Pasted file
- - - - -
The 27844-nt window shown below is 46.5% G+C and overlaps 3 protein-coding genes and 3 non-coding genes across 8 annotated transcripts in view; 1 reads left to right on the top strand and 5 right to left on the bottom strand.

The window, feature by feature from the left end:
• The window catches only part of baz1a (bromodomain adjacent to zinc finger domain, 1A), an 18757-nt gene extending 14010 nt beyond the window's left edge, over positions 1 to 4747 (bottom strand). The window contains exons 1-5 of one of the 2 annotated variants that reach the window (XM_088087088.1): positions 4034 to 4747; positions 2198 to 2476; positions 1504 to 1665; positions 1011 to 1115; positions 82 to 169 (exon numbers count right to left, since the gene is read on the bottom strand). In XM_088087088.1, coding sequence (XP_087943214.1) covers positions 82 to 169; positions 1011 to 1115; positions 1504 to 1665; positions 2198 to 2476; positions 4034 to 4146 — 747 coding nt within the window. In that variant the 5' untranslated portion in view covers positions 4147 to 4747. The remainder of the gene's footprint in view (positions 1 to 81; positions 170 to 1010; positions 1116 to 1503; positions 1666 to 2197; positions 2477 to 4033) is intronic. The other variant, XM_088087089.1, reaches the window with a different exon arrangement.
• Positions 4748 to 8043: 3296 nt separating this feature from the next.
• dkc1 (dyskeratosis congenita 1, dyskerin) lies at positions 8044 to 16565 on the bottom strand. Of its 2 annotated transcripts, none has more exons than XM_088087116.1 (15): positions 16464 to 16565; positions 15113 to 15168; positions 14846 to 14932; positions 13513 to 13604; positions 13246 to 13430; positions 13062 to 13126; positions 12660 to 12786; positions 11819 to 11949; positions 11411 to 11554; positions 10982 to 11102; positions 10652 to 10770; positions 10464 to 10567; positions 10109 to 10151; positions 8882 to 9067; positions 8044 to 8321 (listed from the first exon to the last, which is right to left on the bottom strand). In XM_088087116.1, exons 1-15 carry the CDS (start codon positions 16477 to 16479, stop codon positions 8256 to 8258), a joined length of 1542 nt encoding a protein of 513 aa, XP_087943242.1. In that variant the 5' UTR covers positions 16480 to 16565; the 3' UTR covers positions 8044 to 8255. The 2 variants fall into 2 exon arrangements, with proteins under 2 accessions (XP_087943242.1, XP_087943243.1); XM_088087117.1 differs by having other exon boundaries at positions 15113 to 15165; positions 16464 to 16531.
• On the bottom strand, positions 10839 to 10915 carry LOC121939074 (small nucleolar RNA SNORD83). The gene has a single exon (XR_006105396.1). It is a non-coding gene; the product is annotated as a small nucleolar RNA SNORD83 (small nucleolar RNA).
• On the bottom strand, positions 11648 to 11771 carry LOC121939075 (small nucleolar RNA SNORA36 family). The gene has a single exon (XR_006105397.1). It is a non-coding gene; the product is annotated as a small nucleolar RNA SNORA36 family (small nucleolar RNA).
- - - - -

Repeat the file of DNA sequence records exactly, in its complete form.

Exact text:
The 27844-nt window shown below is 46.5% G+C and overlaps 3 protein-coding genes and 3 non-coding genes across 8 annotated transcripts in view; 1 reads left to right on the top strand and 5 right to left on the bottom strand.

The window, feature by feature from the left end:
• The window catches only part of baz1a (bromodomain adjacent to zinc finger domain, 1A), an 18757-nt gene extending 14010 nt beyond the window's left edge, over positions 1 to 4747 (bottom strand). The window contains exons 1-5 of one of the 2 annotated variants that reach the window (XM_088087088.1): positions 4034 to 4747; positions 2198 to 2476; positions 1504 to 1665; positions 1011 to 1115; positions 82 to 169 (exon numbers count right to left, since the gene is read on the bottom strand). In XM_088087088.1, coding sequence (XP_087943214.1) covers positions 82 to 169; positions 1011 to 1115; positions 1504 to 1665; positions 2198 to 2476; positions 4034 to 4146 — 747 coding nt within the window. In that variant the 5' untranslated portion in view covers positions 4147 to 4747. The remainder of the gene's footprint in view (positions 1 to 81; positions 170 to 1010; positions 1116 to 1503; positions 1666 to 2197; positions 2477 to 4033) is intronic. The other variant, XM_088087089.1, reaches the window with a different exon arrangement.
• Positions 4748 to 8043: 3296 nt separating this feature from the next.
• dkc1 (dyskeratosis congenita 1, dyskerin) lies at positions 8044 to 16565 on the bottom strand. Of its 2 annotated transcripts, none has more exons than XM_088087116.1 (15): positions 16464 to 16565; positions 15113 to 15168; positions 14846 to 14932; positions 13513 to 13604; positions 13246 to 13430; positions 13062 to 13126; positions 12660 to 12786; positions 11819 to 11949; positions 11411 to 11554; positions 10982 to 11102; positions 10652 to 10770; positions 10464 to 10567; positions 10109 to 10151; positions 8882 to 9067; positions 8044 to 8321 (listed from the first exon to the last, which is right to left on the bottom strand). In XM_088087116.1, exons 1-15 carry the CDS (start codon positions 16477 to 16479, stop codon positions 8256 to 8258), a joined length of 1542 nt encoding a protein of 513 aa, XP_087943242.1. In that variant the 5' UTR covers positions 16480 to 16565; the 3' UTR covers positions 8044 to 8255. The 2 variants fall into 2 exon arrangements, with proteins under 2 accessions (XP_087943242.1, XP_087943243.1); XM_088087117.1 differs by having other exon boundaries at positions 15113 to 15165; positions 16464 to 16531.
• On the bottom strand, positions 10839 to 10915 carry LOC121939074 (small nucleolar RNA SNORD83). The gene has a single exon (XR_006105396.1). It is a non-coding gene; the product is annotated as a small nucleolar RNA SNORD83 (small nucleolar RNA).
• On the bottom strand, positions 11648 to 11771 carry LOC121939075 (small nucleolar RNA SNORA36 family). The gene has a single exon (XR_006105397.1). It is a non-coding gene; the product is annotated as a small nucleolar RNA SNORA36 family (small nucleolar RNA).